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Has Your Company Had an IPO Recently? Here’s How to Decide Whether to Hold or Sell Your Stock

In 2021, many companies with IPOs saw huge increases in their stock prices in a short time, adding millions in wealth for investors and company employees alike. In this article, a financial expert covers the most critical things people who are working for these companies should know about IPOs, from how these investments impact personal portfolios to ways to preserve newfound IPO wealth

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After a steep decline and sharp rebound in 2020, domestic stocks have continued to surge throughout 2021. A number of record-setting IPOs have helped fuel the investing frenzy over the last twelve months, creating massive wealth for shareholders.

Last September, for example, cloud infrastructure firm Snowflake (NYSE: SNOW) hit the markets at a $33.2 billion valuation — marking the largest software IPO in history. And in December, IPOs from vacation rental platform Airbnb (NASDAQ: ABNB) and food delivery startup DoorDash (NYSE: DASH) created even bigger splashes, debuting with $47 billion and $39 billion valuations, respectively.

The trend hasn’t slowed in 2021, which has included successful public offerings from Robinhood (NASDAQ: HOOD), an incredibly popular trading platform, and dating app company Bumble (NASDAQ: BMBL).

In general, companies that have IPO’d recently have done well, and share prices of many of the above continue to climb. For employees at these and other newly public firms, this past year has undoubtedly been filled with excitement and uncertainty. Lockup periods typically last between 90 and 180 days, and if you’re holding post-IPO equity, you’re probably asking the same question every investor faces at some point: “Should I hold or sell my stock?” Of course, it’s imperative to consult your financial advisor prior to making any choice that will impact your portfolio, but the information here hopefully will give you additional confidence in your post-IPO equity decisions.

Assessing the Environment After an IPO

It’s hard not to be prisoners of the moment — and especially when money is concerned. The current bull market has created substantial financial gains for retail investors, institutions, and employees alike, and everyone wants to join the party. Although cycles like these inevitably lead to talk of bubbles (after all, what goes up must eventually come down), it wouldn’t be shocking to see momentum continue into 2022. Investors have shrugged off concerns about the lingering COVID-19 pandemic, and even companies hit hard by the pandemic are trending back toward profitability.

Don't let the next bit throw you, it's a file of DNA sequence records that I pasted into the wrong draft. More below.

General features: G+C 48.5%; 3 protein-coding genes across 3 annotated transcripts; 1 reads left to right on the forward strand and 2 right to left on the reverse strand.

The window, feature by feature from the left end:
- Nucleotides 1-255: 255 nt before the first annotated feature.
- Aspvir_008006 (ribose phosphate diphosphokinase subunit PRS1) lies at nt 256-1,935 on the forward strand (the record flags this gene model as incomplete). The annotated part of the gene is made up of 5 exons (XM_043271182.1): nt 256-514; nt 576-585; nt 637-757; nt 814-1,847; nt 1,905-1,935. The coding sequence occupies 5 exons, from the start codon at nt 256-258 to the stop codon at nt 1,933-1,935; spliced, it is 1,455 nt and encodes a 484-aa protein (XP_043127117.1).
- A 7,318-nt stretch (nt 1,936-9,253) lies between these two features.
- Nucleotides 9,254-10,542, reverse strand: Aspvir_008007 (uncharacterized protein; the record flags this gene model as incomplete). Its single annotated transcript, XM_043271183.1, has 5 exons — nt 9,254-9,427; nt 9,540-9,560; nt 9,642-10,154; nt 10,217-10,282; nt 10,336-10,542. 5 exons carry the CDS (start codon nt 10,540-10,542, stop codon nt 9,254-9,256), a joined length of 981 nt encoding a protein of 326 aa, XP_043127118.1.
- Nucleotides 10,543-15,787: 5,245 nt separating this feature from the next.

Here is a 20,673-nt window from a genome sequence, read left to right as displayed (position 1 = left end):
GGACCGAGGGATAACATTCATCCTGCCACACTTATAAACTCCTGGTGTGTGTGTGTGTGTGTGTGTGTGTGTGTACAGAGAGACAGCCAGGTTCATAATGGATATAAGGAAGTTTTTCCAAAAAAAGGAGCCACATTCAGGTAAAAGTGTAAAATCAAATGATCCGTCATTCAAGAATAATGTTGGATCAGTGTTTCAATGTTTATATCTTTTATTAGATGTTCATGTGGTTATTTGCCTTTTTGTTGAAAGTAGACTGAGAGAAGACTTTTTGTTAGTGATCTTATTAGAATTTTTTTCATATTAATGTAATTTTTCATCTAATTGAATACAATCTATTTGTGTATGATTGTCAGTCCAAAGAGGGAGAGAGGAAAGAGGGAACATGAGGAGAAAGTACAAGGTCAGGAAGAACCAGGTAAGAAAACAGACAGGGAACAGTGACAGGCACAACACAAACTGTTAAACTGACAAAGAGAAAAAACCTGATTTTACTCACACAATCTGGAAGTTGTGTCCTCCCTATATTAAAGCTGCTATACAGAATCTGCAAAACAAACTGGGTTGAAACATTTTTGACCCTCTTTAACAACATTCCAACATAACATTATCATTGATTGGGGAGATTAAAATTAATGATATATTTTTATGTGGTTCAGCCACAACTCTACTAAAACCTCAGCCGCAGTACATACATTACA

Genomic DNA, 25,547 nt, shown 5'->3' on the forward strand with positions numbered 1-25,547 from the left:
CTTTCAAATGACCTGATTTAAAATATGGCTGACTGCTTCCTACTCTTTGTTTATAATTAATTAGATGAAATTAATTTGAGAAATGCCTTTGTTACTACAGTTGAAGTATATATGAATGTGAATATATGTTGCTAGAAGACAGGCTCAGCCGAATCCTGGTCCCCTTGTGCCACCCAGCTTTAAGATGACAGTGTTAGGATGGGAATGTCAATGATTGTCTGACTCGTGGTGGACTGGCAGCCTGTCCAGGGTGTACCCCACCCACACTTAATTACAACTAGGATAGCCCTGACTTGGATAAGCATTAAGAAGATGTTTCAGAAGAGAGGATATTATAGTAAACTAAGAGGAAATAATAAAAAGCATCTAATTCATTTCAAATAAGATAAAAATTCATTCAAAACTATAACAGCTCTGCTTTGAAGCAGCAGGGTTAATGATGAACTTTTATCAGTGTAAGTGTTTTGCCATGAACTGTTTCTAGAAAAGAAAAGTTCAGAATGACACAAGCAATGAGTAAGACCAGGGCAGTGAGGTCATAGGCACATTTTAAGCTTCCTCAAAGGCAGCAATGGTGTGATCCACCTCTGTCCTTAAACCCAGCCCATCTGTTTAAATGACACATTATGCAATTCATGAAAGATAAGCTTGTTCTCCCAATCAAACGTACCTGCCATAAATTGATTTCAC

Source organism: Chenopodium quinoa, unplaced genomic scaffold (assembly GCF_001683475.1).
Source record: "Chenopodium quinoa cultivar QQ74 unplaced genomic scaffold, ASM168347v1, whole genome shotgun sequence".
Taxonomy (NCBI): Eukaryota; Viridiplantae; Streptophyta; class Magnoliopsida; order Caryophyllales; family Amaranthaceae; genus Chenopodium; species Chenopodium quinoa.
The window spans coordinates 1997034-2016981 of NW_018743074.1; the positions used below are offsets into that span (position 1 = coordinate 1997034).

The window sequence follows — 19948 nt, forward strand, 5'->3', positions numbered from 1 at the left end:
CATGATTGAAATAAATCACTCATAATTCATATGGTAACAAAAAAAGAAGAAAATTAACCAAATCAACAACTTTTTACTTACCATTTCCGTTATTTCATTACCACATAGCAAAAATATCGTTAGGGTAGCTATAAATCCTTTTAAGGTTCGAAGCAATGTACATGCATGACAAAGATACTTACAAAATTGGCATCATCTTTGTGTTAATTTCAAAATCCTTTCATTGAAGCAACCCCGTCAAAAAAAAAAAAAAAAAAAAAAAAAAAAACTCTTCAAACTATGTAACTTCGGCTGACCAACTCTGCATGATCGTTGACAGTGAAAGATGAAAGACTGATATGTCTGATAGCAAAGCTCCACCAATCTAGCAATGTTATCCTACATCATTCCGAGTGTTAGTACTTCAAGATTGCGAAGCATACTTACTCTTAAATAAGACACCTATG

Even so, as an employee of a public company, there’s no reason to try and time the market after your IPO. Instead, your decision to hold or sell your stock should revolve mostly around tax implications, and those implications will vary depending on the type of equity you own. In addition to your salary and benefits, your compensation package likely includes equity in one of two forms: restricted stock units (or RSUs) or incentive stock options (or ISOs).

RSU Tax Implications

When compared to ISOs, RSUs are generally more straightforward as far as taxes are concerned. You don’t have to take immediate action when RSUs vest to you, for example, but once that happens, the IRS classifies the money as taxable income. In addition to the corresponding income taxes, this event could place you into a higher tax bracket, which could cause some headaches.

For instance, let’s say that your salary is $150,000, with an additional $100,000 in RSUs that will vest over the upcoming calendar year. Your salary alone would put you in the 24% tax bracket, but the vested RSUs will propel you into the 35% bracket. If your employer has only withheld enough to cover taxes at the 24% rate, you’ll be on the hook for the remainder.

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If you’re holding RSUs, your first order of business is to ensure you’re not eventually hit with a tax bill you can’t pay. Try to determine what tax bracket you’ll be in based on your combined compensation and equity, and ask your employer to hold back enough shares to cover taxes. Then, as you decide whether to sell or hold your shares, ask yourself if you have any high-interest debt (above 8%) or any short- or intermediate-term plans that will come with hefty price tags, such as a family vacation or a down payment on a new home. If the answer is “yes” to either of these, consider liquidating your shares for cash. Otherwise, consider holding them or liquidating and reinvesting the money into an outside account.

ISO Tax Implications

There are three key variables to consider when it comes to ISOs. First, there’s the grant date, which is the date you can access the stock. You don’t technically own them at that point, but you should remember this date for tax purposes. Second, there’s the exercise date, which is when you exercise your right to ownership. You can either pay for the shares with cash or acquire them through a cashless transaction. But remember to take note of the exercise price, which is based on the market value of the underlying security at the time of exercise. Third, there’s the bargain element, which is the difference between the exercise price and the fair market value of the stock at the time of sale.